Flying rhinos, flocking birds, and Barbie brains
Our favorites from the week
Scienceline Editors • November 11, 2011
From Kate Yandell:
Would you fly in a plane powered by vegetable fuel? How about by algae? Continental Airlines and Alaska Airlines tried out the first biofuel-powered flights this week, Southern California Public Radio reports.
The International Union for Conservation of Nature announced this week that the western black rhinoceros is officially extinct. But if you want to feel a little better, take a look at some flying rhinos on The Picture Show, an NPR photo blog. The Wildlife Conservation Foundation is airlifting these endangered relatives of the western black rhino as part of a project to expand their range.
To celebrate America Recycles Day on November 15, The Atlantic has posted 33 stunning pictures of recycling efforts around the world, from industrial-scale seas of water bottles and cell phones to quirky art projects.
From Kelly Slivka:
Yes, you would be remiss to miss the recent Radiolab short featuring Carl Zimmer. In the podcast, Carl Zimmer explains his journalistic drive, which takes the form of a story about the sharp cornerstones of his life. The 15-minute podcast is compelling, funny, and poignant. We would expect nothing less from Radiolab.
Hearing from Carl might leave you pondering the meaning of life. A Wired Science blog post about starling flocks is a perfect compliment for such existential thoughts. The blog features a viral video of a starling murmuration, the technical term for their impressive assemblies, and explains what is known about the flocks’ movements. (If you’re intrigued by the term “murmuration,” you definitely want to check out An Exaltation of Larks by James Lipton.)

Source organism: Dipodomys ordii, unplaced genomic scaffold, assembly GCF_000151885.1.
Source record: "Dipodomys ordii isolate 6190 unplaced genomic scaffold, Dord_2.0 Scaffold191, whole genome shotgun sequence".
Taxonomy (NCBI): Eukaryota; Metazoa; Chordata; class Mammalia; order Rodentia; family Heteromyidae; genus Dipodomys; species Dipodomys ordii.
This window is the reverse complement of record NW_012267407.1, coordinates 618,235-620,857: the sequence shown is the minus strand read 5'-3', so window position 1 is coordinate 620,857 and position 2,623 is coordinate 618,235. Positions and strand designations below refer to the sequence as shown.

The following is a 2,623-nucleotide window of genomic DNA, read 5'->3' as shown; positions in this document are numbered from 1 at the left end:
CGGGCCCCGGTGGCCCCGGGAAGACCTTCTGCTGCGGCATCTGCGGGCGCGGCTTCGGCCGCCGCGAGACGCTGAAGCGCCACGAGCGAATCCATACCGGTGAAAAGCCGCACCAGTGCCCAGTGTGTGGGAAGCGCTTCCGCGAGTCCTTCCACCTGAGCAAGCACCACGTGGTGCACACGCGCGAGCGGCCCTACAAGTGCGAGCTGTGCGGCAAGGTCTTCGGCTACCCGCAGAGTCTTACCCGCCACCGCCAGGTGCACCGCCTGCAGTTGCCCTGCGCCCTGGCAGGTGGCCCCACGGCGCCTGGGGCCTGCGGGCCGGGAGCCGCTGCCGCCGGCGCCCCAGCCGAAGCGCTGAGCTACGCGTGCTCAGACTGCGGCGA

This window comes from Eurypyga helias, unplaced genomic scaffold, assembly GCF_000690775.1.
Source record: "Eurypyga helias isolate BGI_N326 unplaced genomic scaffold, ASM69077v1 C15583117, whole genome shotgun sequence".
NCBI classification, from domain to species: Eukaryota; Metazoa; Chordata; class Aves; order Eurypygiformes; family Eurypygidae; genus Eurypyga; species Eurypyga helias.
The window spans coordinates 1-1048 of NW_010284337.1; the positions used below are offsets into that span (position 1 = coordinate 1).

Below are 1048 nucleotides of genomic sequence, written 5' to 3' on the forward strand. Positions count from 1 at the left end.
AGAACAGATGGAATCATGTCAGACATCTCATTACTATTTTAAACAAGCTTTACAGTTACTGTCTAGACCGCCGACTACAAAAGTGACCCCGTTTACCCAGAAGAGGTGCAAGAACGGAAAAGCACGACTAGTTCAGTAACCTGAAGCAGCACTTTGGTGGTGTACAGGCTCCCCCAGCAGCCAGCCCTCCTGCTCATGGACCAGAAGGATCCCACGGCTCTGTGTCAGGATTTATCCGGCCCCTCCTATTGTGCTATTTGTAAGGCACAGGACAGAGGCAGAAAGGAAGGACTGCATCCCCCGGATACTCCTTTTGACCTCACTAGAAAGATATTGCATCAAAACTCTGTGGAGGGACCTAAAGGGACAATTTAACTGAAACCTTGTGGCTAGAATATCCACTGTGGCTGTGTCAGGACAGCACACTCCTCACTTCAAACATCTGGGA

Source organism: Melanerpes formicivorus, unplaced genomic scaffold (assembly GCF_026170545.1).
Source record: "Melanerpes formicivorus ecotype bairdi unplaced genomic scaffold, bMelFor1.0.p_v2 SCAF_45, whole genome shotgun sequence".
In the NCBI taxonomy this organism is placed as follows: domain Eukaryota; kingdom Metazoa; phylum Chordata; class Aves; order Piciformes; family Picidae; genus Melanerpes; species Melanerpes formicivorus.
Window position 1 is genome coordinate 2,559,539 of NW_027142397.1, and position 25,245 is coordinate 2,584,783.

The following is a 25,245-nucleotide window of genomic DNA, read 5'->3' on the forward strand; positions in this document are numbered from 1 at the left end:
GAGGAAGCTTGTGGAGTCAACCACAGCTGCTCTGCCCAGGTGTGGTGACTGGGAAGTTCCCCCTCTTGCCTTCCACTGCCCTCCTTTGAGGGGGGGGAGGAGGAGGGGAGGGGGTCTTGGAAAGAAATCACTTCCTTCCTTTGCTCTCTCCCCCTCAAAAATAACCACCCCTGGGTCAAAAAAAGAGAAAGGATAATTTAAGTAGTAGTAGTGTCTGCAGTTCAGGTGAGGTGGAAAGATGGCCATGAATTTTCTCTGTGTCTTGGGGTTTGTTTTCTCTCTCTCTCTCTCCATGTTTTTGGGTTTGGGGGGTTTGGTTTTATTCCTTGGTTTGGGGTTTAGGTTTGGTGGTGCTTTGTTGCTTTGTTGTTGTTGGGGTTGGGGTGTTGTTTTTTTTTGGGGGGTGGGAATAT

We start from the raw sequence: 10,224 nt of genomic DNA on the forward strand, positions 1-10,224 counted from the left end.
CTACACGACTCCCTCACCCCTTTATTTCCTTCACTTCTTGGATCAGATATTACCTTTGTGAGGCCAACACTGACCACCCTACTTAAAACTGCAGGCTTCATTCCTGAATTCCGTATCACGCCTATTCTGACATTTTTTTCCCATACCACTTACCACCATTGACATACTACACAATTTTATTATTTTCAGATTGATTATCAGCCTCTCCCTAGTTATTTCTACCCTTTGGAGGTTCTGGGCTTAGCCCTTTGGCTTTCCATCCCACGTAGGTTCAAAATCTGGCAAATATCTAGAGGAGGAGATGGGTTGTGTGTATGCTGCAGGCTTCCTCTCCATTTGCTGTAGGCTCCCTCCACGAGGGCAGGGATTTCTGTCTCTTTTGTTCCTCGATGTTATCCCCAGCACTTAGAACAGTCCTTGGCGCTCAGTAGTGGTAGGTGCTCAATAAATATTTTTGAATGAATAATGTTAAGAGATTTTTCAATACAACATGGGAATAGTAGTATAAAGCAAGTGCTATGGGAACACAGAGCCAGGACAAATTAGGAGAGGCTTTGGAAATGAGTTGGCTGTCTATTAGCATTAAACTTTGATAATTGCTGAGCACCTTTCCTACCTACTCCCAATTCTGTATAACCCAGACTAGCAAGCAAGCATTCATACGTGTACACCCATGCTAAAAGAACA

Keeping up with the multimedia theme, take a moment to look through newly recovered photos of Captain Robert Falcon Scott’s Antarctic expedition posted in a clean slideshow by The New York Times. These photos, taken at the turn of the 20th century, might leave you thirsting for a good, old-fashioned adventure.
From Kathryn Doyle:
Not Exactly Rocket Science, always a smashing good time among the Discover blogs, describes how online multiplayer game Foldit is harnessing the collective brainpower of gamers to solve problems that stump scientists.
Researchers at the National Cancer Institute figured out how to kill cancer cells with light, as described at Popular Science. They used antibodies that recognize cancer cells coupled with light sensitive molecules in a therapy that has revolutionary implications for human cancer treatment.
Swedish researchers have successfully convinced people that their bodies are in fact Barbie dolls. Nuff said.